What is Value Investing? | An exposition of the definition of value investing

Value investing has gotten a bad rap due to its underperformance vs growth investing over the past decade. But is that really value investing?

Everyone is familiar with the term “value investing” by now. Coined by the ‘Sage of Investing’ Benjamin Graham and popularized by the ‘Oracle of Omaha’ Warren Buffett, value investing has come to be adopted by a legion of investing devout around the world - with 2019’s Berkshire Hathaway AGM being attended by 40,000 attendees. Fun fact: that’s roughly the average attendance of a Taylor Swift concert.

But what is value investing? To be sure there already exists a well-defined popular notion of it, but like with much of public opinion it may not necessarily be the best representation of it. Many reputable self-described value investors have knocked on this consensus definition of the term, claiming that the legalese doesn’t represent the original spirit of value investing. Hopefully, by the end of this article, you’ll have a better understanding of it.

The misconception

To understand what value investing is, it’s easier to begin with what “value investing” isn’t.

Contemporary finance’s definition of value investing tends to refer to investing in stocks with low valuation multiples (e.g. low P/B, low P/E, net-nets, etc). This was likely derived from observing both Graham’s and early-Buffett’s practice of investing in mostly such types of stocks throughout their investing careers.

However, the word “value'“ in the context of “value investing” does not mean cheap. In fact, nowhere in the Oxford Dictionary does this colloquial definition of “value” appear. Oxford defines value as “the quality of being useful or important”, while Merriam-Webster defines it as “relative worth, utility, or importance”.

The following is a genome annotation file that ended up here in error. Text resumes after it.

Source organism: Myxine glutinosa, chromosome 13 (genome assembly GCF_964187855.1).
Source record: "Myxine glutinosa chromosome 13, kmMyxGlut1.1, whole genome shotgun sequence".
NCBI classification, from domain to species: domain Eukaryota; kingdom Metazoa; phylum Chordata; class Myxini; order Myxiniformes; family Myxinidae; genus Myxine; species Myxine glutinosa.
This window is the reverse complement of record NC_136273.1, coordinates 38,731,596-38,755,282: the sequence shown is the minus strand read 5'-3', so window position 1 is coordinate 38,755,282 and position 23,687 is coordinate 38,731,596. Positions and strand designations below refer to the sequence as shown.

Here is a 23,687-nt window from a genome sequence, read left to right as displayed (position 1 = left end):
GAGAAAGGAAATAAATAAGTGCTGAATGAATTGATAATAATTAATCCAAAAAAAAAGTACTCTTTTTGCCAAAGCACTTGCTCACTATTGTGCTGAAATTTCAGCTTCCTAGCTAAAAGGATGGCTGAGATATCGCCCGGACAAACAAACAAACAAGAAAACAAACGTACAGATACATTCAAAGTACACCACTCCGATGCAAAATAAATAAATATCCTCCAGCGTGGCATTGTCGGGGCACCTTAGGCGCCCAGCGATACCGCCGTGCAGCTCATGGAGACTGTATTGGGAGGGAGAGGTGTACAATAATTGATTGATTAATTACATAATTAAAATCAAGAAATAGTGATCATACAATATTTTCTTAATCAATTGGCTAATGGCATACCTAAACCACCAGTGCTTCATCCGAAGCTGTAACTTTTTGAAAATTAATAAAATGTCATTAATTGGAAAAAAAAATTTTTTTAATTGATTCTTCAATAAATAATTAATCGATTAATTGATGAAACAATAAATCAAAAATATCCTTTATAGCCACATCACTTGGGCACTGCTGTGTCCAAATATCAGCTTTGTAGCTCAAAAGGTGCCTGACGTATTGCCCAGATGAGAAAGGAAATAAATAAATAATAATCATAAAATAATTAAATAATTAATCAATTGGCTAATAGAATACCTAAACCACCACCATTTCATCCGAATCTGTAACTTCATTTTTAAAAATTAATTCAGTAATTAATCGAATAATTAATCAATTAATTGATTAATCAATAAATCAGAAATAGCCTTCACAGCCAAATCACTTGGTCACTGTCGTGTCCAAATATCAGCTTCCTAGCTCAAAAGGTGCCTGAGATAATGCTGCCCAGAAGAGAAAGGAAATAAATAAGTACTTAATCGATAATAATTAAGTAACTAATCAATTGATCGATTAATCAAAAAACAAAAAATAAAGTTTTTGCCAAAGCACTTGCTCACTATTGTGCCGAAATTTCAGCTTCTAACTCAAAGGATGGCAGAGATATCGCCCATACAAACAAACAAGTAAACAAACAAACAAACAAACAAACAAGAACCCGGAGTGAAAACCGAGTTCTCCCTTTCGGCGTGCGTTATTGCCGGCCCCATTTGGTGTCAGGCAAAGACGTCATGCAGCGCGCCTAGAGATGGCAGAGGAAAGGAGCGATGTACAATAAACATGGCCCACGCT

This is the original meaning of “value” in “value investing”. It simply refers to the excess of benefit over cost. Other more everyday synonyms of “value” include: ROI, value-for-money, bargain. It is also what CEOs mean when they talk about “adding value”.

So when Benjamin Graham coined the term “value investing”, he did not use it to refer to investing in cheap stocks. He meant that there was an excess of benefit over the cost of investment, and therefore that there was utility in performing it. Specifically, he was trying to draw a comparison to speculation, in which the utility is often unreliable and inconsistent.

To further clarify the distinction, let’s analyze “value” from the perspective of contemporary finance. The general definition refers to investing in low-multiple stocks, with the rationale being that the market might have temporarily underpriced the stock relative to its intrinsic value (for one reason or another), which the analytically adept can see past and therefore take advantage of. By filtering signal from noise, this form of value investing advocates a pure focus on intrinsic value over market sentiment as the path to riches.

One commonly cited example of this practice is Buffett’s investment in American Express in 1963, when the company was hit by the Salad Oil Scandal (google it). The short version of this investing fable is that Buffett saw past the scandal and instead paid attention to the company’s bread-and-butter business of traveler’s checks, which were still transacting well despite the PR disaster that the investment community was obsessing over. He ended up investing 40% of his partnership’s funds into that one position, and it quickly doubled in a short period of time, helping his firm outperform the S&P 500 by 200% over that period.

However as public opinion is wont to do, contemporary finance takes this general concept of value investing and morphs it into its own version. Over time, the finance industry has developed a scalable version of the original concept of low-multiple investing, and christened it the “value factor”. How this manifests in real-life is the investor screens the universe of stocks for low-multiple stocks and buys them, usually with only rudimentary fundamental analysis. For a variety of obvious reasons this spray-and-pray strategy has led to disastrous results, leading to the value factor underperforming the growth factor for 14 years.